All photographs by Tom Salter
Not only is she fabulously fashionable – with risqué looks and lyrics – but she’s got the sharp hair and simple surname (Katy B, anyone?) to match. She’s touted tabloid-friendly tales of her bisexuality, a worrying but non-fatal teenage heart problem and a string of high-profile associations extends to the rather dubious honour of having written a Platinum-selling single for an American teen pop puppet Miley Cyrus. Another song – apparently written “with Rihanna in mind” – went on to become her first UK chart hit, charting one spot from the top late last year.
Oh, and Nicki Minaj loves her too.
Thanks to some impeccably perfect branding, Jessica Cornish – better known to the world as Jessie J – has found herself sitting at the top of the pops, with a sound somewhere between the best selling R&B/pop mash-ups of the Pussy Cat Dolls and the tempered edginess of Lady Gaga, with a bit of rapping and gurning thrown in.
If she wasn’t 5′ 9” I’d put money on her being (X Factor finalist) Cher Lloyd in disguise. Not only is she actually British, she’s got an estuary accent – which makes her “real” (just like her fans, innit?). It’s all frightening well-oiled. She’s the Pot Noodle of popular music, with all the ingredients for an instant hit.
Being the type of person who not only reads finger-on-the-pulse music blogs but also writes for them, I walk into Jessie J‘s show at Shepherd’s Bush Empire with a shopping trolley full of cynicism.
Surely I could be forgiven for taking one look at her BBC Sound of 2011 status and smirking my way through the Brit Award’s Critics’ Choice singer’s hour-long show? Especially when I could have sworn I saw Theo Walcott watching from the first floor balcony. Yet I actually wanted her to prove me wrong. Jessie J may be sweating buckets of mass appeal but that shouldn’t make her undeserving of praise – if it’s due.
As the 23-year-old appears on stage behind a transparent screen, my first impression is filtered through the unprecedented reaction of her audience, who squeal, shout and roar with utter delight at her arrival. It’s like an X Factor final but without TV runners holding up “applause” signs. The atmosphere is pure excitement and with more energy than a cellar bar full of Red Bull as every girl, boy and granny in the crowd screams her name, begging her to begin.
When the curtain finally rises, Jessie saunters into view wearing something out of an Ann Summers catalogue, adorned with sparkly bits in the right places, and sporting her trademark sharp black shiny fringe. The girl is clearly designed to shock – as demonstrated by impromptu fits of Peaches-inspired crotch thrusting in the video for ‘Do It Like A Dude’ and, well, that outfit.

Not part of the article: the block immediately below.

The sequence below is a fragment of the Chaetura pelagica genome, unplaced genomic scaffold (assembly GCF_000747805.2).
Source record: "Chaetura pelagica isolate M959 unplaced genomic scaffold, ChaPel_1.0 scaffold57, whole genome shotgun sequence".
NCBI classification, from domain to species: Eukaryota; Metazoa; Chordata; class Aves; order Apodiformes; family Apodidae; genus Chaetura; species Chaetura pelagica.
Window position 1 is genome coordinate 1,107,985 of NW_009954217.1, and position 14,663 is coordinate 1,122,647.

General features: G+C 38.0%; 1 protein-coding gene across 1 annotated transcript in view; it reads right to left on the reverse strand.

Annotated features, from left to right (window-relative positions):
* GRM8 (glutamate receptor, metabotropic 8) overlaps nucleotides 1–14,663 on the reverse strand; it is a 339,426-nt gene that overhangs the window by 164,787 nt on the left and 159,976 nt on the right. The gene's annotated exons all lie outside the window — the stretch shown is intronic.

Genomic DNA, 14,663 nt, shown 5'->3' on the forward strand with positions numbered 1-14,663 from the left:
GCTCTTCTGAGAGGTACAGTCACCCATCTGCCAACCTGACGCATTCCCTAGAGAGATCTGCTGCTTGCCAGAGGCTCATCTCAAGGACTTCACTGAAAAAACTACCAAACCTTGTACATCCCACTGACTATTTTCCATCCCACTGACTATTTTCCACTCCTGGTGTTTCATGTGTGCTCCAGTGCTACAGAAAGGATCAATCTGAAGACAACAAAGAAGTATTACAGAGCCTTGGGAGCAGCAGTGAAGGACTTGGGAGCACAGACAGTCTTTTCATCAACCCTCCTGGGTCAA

There’s no denying she can sing – and her stage school grooming makes her note perfect to the average ear. She’s also mastered the art of spontaneously mad Jade Goody-style cackles (‘Who’s Laughing Now’) and mid-song dance deviations (every ten minutes, or so), which may or may not have been part of her Brit School training. However, her faux-Caribbean rapping is even more unconvincing live than on the radio and threatens to turn the gig into a hip hop pantomime version of Caberet. She even looks slightly awkward at times, pausing to gaze out onto her fans as they mouth every word of every song.
Despite this – and for all her industry polish and years spent writing songs for LA’s rich and famous – there’s something endearing about the ungainly way she swoops across the stage, like a 50 Cent doing Bambi on ice.
‘Price Tag’ still sounds like Black Eyed Peas mega-hit ‘Where Is The Love’ and Christina Aguilera told ugly people they were beautiful long before Jessie took her Brit School GCSEs, let alone thought of penning ‘Who We Are’. And I’m sure Jessie would be the first to admit that Lady Gaga was championing gender-benders and freaks well before the North London lass set foot outside her home patch of Redchurch (which isn’t in Essex). But despite all of that Jessie J is not only fun to watch but is alarmingly popular – three thousand passionate fans told me so on Tuesday night.
Does that make her worthy of all the hype? Probably not. But for a popular person to say it’s OK to look odd, be different or even dress-up like Liza Minelli, and at the same time make people smile, cheer and sing along is a good thing. And once the money makers have milked her debut for every penny it’s worth, maybe Jessica Cornish will sit down and write another one that shows more of her real charm and less of her record company’s desire to top the charts.
At the very least I expected to form a firm opinion of the artist not-so-subtly branded as Britain’s Answer to Gaga, but I’m not sure I did. Jessie J could be parading around smug in the knowledge that she is taking Radio One listeners for their latest ride. Equally she might truly believe in what she’s preaching and have a penchant for Black Eyed Peas: fair enough. Either way, she’s fast becoming the sound of 2011, as predicted by the Brits and the BBC. And the three thousand I met on Tuesday night wouldn’t have a bad word to say about that.